WARNER ROBINS -- The Corder Road widening project delayed motorists one last time Wednesday.
City and county officials heralded the completion by having police stop traffic briefly for a ribbon cutting.
The $3.8 million project was funded by the 2001 and 2006 special purpose local option sales taxes. It widened the road from two lanes to three for 1.9 miles from Watson Boulevard to Russell Parkway and added a sidewalk.
About 60 people attended the ceremony in front of Shirley Hills Baptist Church. The Rev. Andy Cook said when he was hired, he was warned that the widening project was coming and would likely create a mess in front of the church. That was 1997.
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Work actually didn’t begin until about 13 years later, but Cook said it has been worth the wait. The road actually opened about a month ago, and he said it has made a big difference.
“From the day that it opened, we noticed immediately it’s just a much better road for the purposes of safety,” he said.
The project was originally conceived in 1995, said Houston County Commission Chairman Tommy Stalnaker. The state earmarked $2 million for it, he said, but the state also insisted it should be a five-lane road, based on growth projections.
Local leaders didn’t want it to be a five-lane road because it would have swallowed up too much property, and they really didn’t want that much traffic coming through what is largely a residential area.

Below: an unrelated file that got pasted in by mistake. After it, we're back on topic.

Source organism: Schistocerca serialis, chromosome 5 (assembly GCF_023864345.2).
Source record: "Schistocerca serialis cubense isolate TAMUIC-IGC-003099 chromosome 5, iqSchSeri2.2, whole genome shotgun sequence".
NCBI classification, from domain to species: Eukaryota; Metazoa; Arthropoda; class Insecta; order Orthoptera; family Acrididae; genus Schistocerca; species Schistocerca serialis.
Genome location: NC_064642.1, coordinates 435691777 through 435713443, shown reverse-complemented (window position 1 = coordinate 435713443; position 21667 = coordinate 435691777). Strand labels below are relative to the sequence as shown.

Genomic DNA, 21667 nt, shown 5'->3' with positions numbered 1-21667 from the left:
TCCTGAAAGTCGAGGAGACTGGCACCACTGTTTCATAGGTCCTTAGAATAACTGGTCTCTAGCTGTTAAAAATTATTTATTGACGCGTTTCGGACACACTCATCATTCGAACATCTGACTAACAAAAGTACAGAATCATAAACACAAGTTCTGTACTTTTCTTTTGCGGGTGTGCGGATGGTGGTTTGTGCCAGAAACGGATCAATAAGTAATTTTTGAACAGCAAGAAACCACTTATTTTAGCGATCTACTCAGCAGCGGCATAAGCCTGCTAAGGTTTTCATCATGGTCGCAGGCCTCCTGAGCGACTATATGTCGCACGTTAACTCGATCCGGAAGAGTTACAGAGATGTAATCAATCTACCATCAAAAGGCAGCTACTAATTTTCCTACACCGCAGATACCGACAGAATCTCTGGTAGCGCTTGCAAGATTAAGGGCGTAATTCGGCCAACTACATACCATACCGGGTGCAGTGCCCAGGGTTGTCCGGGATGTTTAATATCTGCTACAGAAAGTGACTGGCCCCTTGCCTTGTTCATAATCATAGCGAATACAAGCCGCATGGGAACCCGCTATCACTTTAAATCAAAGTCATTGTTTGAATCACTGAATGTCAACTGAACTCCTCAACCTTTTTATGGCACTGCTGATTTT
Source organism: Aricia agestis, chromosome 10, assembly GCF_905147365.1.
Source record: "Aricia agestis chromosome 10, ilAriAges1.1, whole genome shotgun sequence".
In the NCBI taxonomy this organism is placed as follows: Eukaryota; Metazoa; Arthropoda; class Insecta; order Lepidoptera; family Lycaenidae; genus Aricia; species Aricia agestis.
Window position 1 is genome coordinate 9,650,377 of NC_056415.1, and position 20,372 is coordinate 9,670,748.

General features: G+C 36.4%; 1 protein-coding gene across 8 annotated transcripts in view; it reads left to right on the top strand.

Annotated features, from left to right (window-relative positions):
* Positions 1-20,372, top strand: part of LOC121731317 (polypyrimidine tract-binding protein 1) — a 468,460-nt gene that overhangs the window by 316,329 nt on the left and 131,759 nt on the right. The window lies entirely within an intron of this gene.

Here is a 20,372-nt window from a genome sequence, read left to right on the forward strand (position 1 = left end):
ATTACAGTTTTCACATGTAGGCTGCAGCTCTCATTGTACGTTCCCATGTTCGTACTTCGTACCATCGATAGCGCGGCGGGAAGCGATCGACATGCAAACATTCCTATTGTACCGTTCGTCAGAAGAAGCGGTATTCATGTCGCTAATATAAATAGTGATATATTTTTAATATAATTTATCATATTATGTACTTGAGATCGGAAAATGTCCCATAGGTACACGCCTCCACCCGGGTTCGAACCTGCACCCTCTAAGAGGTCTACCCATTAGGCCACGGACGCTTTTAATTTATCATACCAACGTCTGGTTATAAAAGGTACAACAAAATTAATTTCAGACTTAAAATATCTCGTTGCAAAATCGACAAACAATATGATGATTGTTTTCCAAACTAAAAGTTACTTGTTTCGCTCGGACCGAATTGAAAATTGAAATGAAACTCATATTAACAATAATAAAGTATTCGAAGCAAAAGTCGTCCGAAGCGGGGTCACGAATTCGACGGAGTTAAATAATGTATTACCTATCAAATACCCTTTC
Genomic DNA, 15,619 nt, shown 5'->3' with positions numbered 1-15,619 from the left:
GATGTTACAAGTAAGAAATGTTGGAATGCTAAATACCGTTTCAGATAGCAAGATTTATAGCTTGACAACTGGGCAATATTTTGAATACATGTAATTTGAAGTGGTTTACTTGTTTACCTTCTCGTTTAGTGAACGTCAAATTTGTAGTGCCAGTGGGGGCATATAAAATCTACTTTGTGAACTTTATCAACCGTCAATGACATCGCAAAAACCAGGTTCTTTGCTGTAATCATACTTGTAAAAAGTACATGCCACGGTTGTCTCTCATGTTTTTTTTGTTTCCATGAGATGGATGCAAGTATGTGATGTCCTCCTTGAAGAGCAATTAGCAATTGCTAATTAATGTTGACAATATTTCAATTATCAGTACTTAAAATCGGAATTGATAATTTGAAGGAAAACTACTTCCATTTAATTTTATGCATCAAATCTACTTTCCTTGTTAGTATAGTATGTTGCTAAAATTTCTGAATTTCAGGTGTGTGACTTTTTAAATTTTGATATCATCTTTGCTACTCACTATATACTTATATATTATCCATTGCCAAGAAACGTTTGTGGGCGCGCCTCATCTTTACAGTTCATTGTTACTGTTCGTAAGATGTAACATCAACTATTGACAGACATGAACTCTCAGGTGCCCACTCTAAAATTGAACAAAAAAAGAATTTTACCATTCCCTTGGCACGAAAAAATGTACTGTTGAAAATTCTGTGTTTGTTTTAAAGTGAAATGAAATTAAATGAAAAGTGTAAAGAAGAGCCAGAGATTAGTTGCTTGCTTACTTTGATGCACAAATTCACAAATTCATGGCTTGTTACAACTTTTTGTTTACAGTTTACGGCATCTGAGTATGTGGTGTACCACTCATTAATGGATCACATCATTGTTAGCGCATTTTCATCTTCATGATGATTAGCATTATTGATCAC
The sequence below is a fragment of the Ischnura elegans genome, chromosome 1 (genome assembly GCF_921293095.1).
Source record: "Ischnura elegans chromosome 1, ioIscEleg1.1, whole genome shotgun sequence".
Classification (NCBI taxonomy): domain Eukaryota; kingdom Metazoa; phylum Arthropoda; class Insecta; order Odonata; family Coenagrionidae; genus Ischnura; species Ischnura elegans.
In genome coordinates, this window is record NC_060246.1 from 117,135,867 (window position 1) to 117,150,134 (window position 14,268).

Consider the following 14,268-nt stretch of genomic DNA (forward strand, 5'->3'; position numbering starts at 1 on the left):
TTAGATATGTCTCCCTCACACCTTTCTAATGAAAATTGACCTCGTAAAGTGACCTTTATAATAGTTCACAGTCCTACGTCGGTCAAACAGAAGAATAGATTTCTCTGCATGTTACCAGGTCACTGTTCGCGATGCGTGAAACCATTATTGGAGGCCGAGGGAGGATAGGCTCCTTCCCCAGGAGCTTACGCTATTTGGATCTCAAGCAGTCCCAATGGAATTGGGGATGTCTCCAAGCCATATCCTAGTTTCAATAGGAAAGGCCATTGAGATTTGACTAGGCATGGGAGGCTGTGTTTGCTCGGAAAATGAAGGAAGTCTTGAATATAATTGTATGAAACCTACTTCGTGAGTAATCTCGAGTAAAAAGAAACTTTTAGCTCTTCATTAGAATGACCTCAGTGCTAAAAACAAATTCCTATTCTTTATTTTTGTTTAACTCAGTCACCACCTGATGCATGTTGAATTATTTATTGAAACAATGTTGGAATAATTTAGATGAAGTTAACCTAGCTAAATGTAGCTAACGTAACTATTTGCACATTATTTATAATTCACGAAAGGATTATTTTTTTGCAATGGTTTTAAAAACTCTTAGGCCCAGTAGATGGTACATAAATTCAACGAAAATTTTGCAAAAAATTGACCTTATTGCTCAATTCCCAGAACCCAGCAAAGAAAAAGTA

That led to years of delay until one day in 2009, when acting Warner Robins Mayor John Havrilla and then-Councilman Terry Horton came to the county with a proposal. Stalnaker said they wanted to see the project completed and thought the only way to do it would be to shun the state money and go forward with it as a local project.
The county agreed, and that marked a turning point. From that day forward, Stalnaker said, the project began to move, and construction started in October 2010. The contractor, Georgia Asphalt, finished it ahead of the Jan. 17, 2013, deadline and ahead of the Aug. 3 deadline to earn a bonus for early completion.
“This is a prime example of how, when we work together, we can accomplish any goal,” said Warner Robins Mayor Chuck Shaheen.
Houston County Director of Operations Robbie Dunbar said there is still some cosmetic work left to be done on the road.
To contact writer Wayne Crenshaw, call 256-9725.